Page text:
Product has been added to the basket

Maculloch map re-published

The first geological map of Scotland by John Maculloch

The first geological map of Scotland

Geoscientist 17.8 August 2007

The British Geological Survey has published a poster reproduction, at half-scale, of the first large-scale geological map of Scotland, says Brighid Ó Dochartaigh.

MacCulloch's map was first printed in 1836 as four hand-coloured sections, each 34” by 27”, at a scale of four miles to the inch. The third issue from 1840 has now been reproduced, preserving additional pencil sketches, annotations and hand-drawn cross-sections.

The original map was made almost single-handedly over a period of more than 16 years by John MacCulloch MD FRS - army surgeon, chemist to the Board of Ordnance, lecturer at the Royal Military Academy, London physician and, not least, the first government-sponsored geological surveyor in Britain and one-time (1816-1817) President of the Geological Society.

The map’s reprint is welcome for its historical value and because it is a real thing of beauty, hand-coloured and printed on Samuel Arrowsmith’s striking topographic map (although MacCulloch often complained about errors in Arrowsmith’s work). It dates from a time of rapid advances in geological understanding – William Smith’s map was published in 1815 – when the efforts of MacCulloch and Smith to provide comprehensive and reliable geological mapping helped lay the foundations for our modern-day science as well as for mineral exploitation that underpinned the Industrial Revolution and, later, the oil economy. On the large scale MacCulloch's level of accuracy is quite impressive, instantly recognisable in its depiction of Scotland’s geology, and a tribute to its maker.

MacCulloch’s first geological ventures in Scotland were during the Napeolonic Wars, when hostilities had stopped imports from Belgium of the preferred millstones for the Army’s gunpowder mills, and he was sent to find replacement sources of non-siliceous limestones. By 1812 he had found suitable stone in Sutherland, Skye, and at Glen Tilt, although in the end none was successfully exploited: the millstone project was abandoned after the defeat of Napoleon at Waterloo. In 1814 MacCulloch was appointed Geologist to the Trigonometrical Survey, into which role he threw himself with great resolve. One of his most important early outputs was a series of maps of the Western Islands of Scotland, published in 1819 – this was 40 years after Boswell and Johnson made their journey to the same islands, but conditions for the map-maker were undoubtedly still quite basic.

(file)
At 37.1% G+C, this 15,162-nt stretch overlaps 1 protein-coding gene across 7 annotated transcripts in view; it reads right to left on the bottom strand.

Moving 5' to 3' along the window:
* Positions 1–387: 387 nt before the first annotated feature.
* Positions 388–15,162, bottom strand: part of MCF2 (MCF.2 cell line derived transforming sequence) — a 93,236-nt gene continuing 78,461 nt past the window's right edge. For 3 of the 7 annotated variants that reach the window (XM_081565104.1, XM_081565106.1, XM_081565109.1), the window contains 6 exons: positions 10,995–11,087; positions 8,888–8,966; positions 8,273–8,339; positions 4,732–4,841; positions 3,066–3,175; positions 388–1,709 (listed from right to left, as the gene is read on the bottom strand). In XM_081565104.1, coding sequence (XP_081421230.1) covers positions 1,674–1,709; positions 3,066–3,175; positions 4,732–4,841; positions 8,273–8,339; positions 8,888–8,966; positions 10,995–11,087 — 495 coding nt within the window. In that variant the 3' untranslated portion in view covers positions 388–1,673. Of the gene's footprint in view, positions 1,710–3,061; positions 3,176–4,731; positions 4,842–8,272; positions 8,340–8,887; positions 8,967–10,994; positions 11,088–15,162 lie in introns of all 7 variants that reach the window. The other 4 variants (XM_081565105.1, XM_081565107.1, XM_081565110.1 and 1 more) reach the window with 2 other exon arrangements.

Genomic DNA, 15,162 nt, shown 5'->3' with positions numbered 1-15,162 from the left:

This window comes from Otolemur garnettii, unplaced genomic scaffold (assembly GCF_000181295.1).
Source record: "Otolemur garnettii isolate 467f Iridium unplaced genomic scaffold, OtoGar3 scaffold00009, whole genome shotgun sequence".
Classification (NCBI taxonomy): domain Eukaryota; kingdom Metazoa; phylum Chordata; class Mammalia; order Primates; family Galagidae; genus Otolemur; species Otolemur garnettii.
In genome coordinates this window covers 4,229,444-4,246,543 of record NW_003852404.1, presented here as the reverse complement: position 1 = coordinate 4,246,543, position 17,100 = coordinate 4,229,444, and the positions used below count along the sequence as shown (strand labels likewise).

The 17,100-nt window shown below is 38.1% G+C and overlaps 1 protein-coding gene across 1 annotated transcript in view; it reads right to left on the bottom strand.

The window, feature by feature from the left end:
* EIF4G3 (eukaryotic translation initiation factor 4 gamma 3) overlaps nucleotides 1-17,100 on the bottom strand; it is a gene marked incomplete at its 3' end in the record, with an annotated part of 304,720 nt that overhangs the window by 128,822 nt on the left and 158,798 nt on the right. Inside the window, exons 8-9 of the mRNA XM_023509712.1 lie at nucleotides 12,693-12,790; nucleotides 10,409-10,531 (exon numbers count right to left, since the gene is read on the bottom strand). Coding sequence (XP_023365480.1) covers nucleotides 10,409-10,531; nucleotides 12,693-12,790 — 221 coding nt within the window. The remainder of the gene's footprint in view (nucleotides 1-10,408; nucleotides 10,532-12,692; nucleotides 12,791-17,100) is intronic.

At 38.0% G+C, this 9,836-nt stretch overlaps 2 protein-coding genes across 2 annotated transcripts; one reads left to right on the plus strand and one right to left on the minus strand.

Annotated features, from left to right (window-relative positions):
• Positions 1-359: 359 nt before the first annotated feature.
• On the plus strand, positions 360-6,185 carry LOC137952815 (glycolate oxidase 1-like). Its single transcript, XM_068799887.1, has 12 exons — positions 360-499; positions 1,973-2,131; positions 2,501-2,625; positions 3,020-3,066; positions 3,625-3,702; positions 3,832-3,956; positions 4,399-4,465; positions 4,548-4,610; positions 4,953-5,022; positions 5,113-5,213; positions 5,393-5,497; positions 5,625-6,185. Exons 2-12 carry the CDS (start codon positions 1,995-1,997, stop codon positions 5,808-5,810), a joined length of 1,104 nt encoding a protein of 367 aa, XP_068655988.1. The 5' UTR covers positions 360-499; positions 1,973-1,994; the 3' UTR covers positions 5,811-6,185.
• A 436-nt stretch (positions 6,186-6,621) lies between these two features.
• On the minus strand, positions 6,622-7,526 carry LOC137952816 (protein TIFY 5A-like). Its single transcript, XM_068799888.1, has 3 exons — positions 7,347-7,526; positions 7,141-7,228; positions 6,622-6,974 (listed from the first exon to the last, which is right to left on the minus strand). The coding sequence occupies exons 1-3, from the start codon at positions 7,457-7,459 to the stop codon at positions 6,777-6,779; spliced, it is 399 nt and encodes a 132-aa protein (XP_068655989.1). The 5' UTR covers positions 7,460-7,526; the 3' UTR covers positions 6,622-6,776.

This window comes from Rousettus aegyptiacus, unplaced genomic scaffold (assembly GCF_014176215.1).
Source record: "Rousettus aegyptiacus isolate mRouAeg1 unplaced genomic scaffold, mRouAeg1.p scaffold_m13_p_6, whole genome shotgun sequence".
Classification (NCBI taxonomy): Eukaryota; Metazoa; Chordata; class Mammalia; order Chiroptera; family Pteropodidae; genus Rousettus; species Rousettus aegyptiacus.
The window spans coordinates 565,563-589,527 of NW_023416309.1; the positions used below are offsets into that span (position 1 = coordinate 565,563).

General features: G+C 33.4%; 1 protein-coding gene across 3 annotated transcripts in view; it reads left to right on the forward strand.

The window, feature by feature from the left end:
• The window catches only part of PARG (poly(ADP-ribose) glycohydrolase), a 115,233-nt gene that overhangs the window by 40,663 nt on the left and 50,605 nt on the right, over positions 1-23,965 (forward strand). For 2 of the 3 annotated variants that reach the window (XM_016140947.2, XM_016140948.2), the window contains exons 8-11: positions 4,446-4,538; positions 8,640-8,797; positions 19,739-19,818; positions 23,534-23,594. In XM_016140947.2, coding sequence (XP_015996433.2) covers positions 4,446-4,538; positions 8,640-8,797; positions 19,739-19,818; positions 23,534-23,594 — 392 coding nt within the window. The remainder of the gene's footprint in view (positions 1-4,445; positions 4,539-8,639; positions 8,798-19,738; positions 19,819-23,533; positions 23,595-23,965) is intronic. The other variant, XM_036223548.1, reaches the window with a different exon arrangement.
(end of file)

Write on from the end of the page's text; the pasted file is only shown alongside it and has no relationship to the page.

Legend has it that in 1821 MacCulloch applied to the Treasury to have his national map printed, but nothing came of it - even though he threatened to do away with himself if it was not published! Perhaps this was because – despite his protestations – the map was not quite ready, and until 1832 most of his summers were spent continuing to survey across Scotland. His map and accompanying memoir were finished in 1834, and finally issued in 1836. Sadly, however, he never saw his life’s work in print. On 21 August 1835, while on honeymoon in Cornwall, MacCulloch died after "falling" under the wheels of his own carriage.

The value of his map was recognised by peers, whose names today are far more famous than his. Charles Darwin used it in his own geological work, including a paper in 1848 "on the transportal of erratic boulders from a lower to a higher level" in Glen Roy (Quart. Jour. Geol. Soc. Lon. 4 315-323); and Charles Lyell, in an obituary notice in 1836, acknowledged "with gratitude" that he had "received more instruction from MacCulloch’s labours in geology than from those of any living writer" (Proc. Geol. Soc. ii. 357).

Ref: The map is available from BGS, price £10
E: [email protected]